Originally Published at PassionforCinema.
Kakushi-toride no san-anukin (The Hidden Fortress), 1958, 150 min
Written by Akira Kurosawa, Shinobu Hashimoto, Ryuzo Kikushima, Hideo Oguni
Directed by Akira Kurosawa
Music by Masaru Sato
Cinematography by Ichio Yamazeki
Story (taken from IMDb): Lured by gold, two greedy peasants (Minoru Chiaki and Kamatari Fujiwara) escort a man and woman across enemy lines. However, they do not realize that their companions are actually a princess (Misa Uehara) and her general (Toshiro Mifune).
Spear-fights, unlike ones with swords, are fought at long distance, which makes them less adrenaline-inducing than swordfights. I think it is a testament to Kurosawa’s mastery as an editor and director that he makes the spear-fight from The Hidden Fortress I refer to in the title more intense, though possibly not as exciting, than any of the battles in his Shichinin no Samurai or Yojimbo. But this has nothing to do with the central question, which is: why did Kurosawa make Mifune’s character choose the spear?
People say that the first two parts of Sergio Leone’s ‘The Man with No Name’ were heavily influenced by Kurosaw’s Yojimbo and Sanjuro. The third part, however, was even more influenced by The Hidden Fortress. The first two merely borrowed plots, while the third borrowed an idea.
The Good, The Bad and The Ugly is popularly considered to be a ‘meta-western’, a western about the way a western worked. When the camera is jumping from hand to hand in the climax scene, what he is really doing is asking us how far he can go, before the tension levels off and leaves us bored. Similarly, in The Hidden Fortress, when people are dying when a sword touches their armour, when every scene changes with a swipe, when the whole story is seen from the point of view of two jokers, when the music is constantly telling us how to feel, when Mifune’s Rokurota Makabe starts fighting his greatest rival – and ‘truest friend’ – with a spear instead of a sword, and the Princess sings a song to bring about a change of heart in aforementioned greatest rival/truest friend, Kurosawa too is asking us how far he can go.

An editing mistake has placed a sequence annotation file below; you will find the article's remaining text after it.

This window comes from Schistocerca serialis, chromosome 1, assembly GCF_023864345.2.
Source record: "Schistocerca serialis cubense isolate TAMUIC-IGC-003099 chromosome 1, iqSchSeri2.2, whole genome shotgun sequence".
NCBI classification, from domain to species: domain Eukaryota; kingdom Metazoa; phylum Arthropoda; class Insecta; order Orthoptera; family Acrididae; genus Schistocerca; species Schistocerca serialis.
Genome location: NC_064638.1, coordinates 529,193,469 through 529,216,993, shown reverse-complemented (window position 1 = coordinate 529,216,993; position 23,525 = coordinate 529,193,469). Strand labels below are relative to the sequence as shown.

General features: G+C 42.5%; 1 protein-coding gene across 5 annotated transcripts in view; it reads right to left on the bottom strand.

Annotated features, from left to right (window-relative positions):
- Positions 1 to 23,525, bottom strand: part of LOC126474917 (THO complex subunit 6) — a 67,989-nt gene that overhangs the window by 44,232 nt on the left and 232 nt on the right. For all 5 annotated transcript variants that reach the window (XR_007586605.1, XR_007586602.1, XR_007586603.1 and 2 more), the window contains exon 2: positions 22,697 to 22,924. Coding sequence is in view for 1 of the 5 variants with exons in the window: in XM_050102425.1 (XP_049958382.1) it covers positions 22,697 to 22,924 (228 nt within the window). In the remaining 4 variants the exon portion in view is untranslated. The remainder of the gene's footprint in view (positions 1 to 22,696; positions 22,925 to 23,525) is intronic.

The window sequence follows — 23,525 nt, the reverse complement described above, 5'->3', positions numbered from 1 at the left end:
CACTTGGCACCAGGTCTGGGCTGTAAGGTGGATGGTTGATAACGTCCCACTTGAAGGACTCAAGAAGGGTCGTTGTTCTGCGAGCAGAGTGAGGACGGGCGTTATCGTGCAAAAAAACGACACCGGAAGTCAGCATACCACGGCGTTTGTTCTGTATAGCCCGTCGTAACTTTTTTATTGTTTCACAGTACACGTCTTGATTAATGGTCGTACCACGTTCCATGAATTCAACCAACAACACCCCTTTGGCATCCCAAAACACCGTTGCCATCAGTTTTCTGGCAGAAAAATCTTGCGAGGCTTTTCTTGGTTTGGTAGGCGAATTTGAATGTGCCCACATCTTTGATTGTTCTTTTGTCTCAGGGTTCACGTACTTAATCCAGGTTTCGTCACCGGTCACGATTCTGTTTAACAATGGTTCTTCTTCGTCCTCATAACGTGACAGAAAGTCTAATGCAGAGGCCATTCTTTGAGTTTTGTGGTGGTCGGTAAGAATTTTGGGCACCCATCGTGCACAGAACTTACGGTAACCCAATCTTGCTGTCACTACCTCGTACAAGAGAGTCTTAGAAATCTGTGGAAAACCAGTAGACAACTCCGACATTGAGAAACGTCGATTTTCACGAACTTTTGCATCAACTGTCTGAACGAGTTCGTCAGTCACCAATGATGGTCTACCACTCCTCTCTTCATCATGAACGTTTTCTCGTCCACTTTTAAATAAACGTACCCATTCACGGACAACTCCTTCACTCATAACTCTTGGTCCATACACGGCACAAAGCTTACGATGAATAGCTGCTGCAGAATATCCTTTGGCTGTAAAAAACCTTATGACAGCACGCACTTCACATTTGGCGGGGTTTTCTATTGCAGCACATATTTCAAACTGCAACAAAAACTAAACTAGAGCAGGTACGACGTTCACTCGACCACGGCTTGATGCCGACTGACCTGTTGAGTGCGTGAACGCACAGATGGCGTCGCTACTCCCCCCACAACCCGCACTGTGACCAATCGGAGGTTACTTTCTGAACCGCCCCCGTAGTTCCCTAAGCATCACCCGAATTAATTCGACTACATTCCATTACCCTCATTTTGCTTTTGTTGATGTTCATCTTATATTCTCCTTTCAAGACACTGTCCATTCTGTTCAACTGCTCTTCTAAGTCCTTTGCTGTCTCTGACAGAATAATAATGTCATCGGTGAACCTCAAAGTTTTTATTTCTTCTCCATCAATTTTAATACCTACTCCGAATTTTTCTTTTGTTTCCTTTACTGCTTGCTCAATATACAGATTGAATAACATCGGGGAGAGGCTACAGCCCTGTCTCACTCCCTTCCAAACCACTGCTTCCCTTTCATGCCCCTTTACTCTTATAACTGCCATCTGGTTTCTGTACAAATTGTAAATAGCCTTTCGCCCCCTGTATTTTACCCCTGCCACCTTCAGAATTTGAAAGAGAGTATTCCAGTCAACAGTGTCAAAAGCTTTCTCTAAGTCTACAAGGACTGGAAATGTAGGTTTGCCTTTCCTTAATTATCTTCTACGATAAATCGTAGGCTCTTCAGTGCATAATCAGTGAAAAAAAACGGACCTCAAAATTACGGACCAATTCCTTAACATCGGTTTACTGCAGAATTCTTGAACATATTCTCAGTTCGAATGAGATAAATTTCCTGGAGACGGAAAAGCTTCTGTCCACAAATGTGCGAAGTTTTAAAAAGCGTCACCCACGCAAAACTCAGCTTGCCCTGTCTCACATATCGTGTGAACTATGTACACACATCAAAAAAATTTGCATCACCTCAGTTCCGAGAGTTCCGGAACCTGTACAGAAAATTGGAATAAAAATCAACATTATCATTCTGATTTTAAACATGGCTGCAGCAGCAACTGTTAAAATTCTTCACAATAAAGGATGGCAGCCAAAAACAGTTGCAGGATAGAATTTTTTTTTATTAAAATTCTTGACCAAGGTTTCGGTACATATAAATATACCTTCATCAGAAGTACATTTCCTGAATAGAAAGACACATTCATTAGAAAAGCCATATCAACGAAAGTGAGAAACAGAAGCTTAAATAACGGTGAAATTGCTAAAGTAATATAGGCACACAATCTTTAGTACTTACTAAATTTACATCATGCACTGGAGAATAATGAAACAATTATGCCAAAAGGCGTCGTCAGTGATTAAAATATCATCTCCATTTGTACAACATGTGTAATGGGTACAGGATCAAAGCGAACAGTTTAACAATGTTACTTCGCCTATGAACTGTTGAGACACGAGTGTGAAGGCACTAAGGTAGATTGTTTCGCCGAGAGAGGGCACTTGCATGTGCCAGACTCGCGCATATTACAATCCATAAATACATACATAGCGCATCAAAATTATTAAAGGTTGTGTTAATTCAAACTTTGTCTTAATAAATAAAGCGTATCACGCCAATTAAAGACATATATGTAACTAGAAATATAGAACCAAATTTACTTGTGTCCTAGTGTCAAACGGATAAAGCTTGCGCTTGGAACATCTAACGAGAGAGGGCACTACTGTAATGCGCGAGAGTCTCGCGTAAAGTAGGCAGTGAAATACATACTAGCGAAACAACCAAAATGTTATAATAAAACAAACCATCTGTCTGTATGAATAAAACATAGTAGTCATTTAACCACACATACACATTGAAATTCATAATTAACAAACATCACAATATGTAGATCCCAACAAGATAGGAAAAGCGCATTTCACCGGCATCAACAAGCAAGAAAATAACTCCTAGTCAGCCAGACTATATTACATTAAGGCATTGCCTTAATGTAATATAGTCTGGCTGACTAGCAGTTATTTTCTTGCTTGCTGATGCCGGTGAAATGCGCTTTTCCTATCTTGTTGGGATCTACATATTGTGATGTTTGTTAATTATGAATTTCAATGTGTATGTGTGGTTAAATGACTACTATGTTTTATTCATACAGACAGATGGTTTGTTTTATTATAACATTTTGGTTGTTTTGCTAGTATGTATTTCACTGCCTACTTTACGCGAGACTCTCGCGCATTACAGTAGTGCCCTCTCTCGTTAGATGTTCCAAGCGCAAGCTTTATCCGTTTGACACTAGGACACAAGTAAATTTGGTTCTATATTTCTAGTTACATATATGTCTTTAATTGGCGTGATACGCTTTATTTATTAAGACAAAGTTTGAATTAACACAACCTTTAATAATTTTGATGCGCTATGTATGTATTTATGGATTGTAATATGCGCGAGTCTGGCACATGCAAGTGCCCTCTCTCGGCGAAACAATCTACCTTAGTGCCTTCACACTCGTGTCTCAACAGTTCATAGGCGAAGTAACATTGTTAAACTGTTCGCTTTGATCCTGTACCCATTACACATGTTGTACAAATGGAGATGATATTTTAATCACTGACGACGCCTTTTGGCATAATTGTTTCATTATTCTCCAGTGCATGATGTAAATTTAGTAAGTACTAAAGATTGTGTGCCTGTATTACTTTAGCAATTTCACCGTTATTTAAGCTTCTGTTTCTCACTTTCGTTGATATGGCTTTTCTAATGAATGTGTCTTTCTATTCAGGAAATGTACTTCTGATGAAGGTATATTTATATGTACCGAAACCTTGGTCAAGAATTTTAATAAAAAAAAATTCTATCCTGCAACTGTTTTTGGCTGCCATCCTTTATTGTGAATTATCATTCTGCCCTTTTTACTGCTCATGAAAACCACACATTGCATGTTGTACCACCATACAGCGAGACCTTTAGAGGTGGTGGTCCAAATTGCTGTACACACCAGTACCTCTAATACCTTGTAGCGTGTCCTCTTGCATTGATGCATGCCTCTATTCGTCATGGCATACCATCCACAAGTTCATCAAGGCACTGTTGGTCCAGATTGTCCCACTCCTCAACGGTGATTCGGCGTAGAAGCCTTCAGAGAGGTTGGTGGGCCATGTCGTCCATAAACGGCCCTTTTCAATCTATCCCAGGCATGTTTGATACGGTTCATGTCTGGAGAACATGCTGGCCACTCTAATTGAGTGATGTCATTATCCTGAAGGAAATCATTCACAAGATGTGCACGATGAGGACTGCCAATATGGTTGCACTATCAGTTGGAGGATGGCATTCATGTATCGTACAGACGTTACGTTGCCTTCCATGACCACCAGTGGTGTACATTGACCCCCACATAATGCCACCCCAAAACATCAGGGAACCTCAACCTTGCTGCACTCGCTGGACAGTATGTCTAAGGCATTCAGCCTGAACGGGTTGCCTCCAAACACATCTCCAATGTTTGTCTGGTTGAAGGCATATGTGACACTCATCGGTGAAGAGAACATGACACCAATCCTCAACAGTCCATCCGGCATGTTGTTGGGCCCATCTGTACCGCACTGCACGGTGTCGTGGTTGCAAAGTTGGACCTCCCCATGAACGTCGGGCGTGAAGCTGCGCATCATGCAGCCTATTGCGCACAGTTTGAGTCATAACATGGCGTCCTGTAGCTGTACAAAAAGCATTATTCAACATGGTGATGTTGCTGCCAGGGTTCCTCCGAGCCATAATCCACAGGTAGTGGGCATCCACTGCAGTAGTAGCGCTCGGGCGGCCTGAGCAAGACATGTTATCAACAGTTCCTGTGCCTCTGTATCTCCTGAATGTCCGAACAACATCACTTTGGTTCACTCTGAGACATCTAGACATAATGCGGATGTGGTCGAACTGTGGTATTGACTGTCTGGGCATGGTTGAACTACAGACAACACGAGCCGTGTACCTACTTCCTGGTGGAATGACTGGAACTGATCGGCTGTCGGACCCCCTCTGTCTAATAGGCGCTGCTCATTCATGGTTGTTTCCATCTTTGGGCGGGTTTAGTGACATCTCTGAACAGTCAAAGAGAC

And the answer is… well, we don’t know the answer, but it certainly is at least as far as this.
So, how does he take it as far as he does? Certainly, there’s the virtuoso editing and camerawork. Then, there’s Ichio Yamazeki’s beautiful black-and-white cinematography, which converts anything and everything into a treat for the eyes.
But, most importantly, there’s Toshiro Mifune’s attitude. In all of Kurosawa’s other action movies, Mifune is a hyper-active – eh, you know the bandit in <I>Rashomon</I> who laughed when asked whether he killed the girl? Well, in this movie, he is not that. Rokurota Makabe is closer in spirit to Washizu from Throne of Blood than Yojimbo, lending – along with Misa Uehara’s tomboy princess – a much-needed air of seriousness otherwise absent from this magnificent experiment, an air of seriousness which is the major thing making this movie work.
But the funniest thing about this movie is not the ridiculous fighting or the in-your-face music or the comedy (which works); the funniest thing about this movie is that Hollywood action-movie-makers have chosen, out of all of Kurosawa’s action movies (called Jidai-geki in Japanese; read the first half of that word again, and if you still haven’t got it read it out aloud), Hollywood has chosen to borrow methodology – from the over-expressive form of the music to the melodramatic resolution and even ‘modern’ inventions like the shaky-cam – most heavily from this one; in other words, Hollywood considers serious what Kurosawa considers an experiment.
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